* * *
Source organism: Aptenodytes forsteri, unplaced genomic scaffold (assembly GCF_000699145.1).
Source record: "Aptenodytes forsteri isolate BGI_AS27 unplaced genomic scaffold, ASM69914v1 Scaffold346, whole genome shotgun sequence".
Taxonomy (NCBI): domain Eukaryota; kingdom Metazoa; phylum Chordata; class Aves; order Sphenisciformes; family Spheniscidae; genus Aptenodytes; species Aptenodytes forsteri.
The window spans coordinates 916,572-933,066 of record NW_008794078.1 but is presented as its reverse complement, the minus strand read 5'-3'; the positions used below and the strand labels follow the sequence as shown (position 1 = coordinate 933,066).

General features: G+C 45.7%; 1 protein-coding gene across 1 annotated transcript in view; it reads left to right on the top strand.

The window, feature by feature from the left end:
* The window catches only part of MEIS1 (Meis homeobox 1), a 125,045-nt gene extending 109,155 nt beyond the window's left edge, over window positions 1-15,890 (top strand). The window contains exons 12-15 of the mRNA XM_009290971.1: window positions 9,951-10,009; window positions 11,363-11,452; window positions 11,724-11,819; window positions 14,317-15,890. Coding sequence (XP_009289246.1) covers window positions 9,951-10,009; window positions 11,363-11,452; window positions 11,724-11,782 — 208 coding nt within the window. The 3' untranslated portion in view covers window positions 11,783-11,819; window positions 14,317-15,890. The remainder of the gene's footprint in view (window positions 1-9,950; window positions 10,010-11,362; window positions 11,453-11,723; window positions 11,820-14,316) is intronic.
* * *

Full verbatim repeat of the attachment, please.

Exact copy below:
Source organism: Aptenodytes forsteri, unplaced genomic scaffold (assembly GCF_000699145.1).
Source record: "Aptenodytes forsteri isolate BGI_AS27 unplaced genomic scaffold, ASM69914v1 Scaffold346, whole genome shotgun sequence".
Taxonomy (NCBI): domain Eukaryota; kingdom Metazoa; phylum Chordata; class Aves; order Sphenisciformes; family Spheniscidae; genus Aptenodytes; species Aptenodytes forsteri.
The window spans coordinates 916,572-933,066 of record NW_008794078.1 but is presented as its reverse complement, the minus strand read 5'-3'; the positions used below and the strand labels follow the sequence as shown (position 1 = coordinate 933,066).

General features: G+C 45.7%; 1 protein-coding gene across 1 annotated transcript in view; it reads left to right on the top strand.

The window, feature by feature from the left end:
* The window catches only part of MEIS1 (Meis homeobox 1), a 125,045-nt gene extending 109,155 nt beyond the window's left edge, over window positions 1-15,890 (top strand). The window contains exons 12-15 of the mRNA XM_009290971.1: window positions 9,951-10,009; window positions 11,363-11,452; window positions 11,724-11,819; window positions 14,317-15,890. Coding sequence (XP_009289246.1) covers window positions 9,951-10,009; window positions 11,363-11,452; window positions 11,724-11,782 — 208 coding nt within the window. The 3' untranslated portion in view covers window positions 11,783-11,819; window positions 14,317-15,890. The remainder of the gene's footprint in view (window positions 1-9,950; window positions 10,010-11,362; window positions 11,453-11,723; window positions 11,820-14,316) is intronic.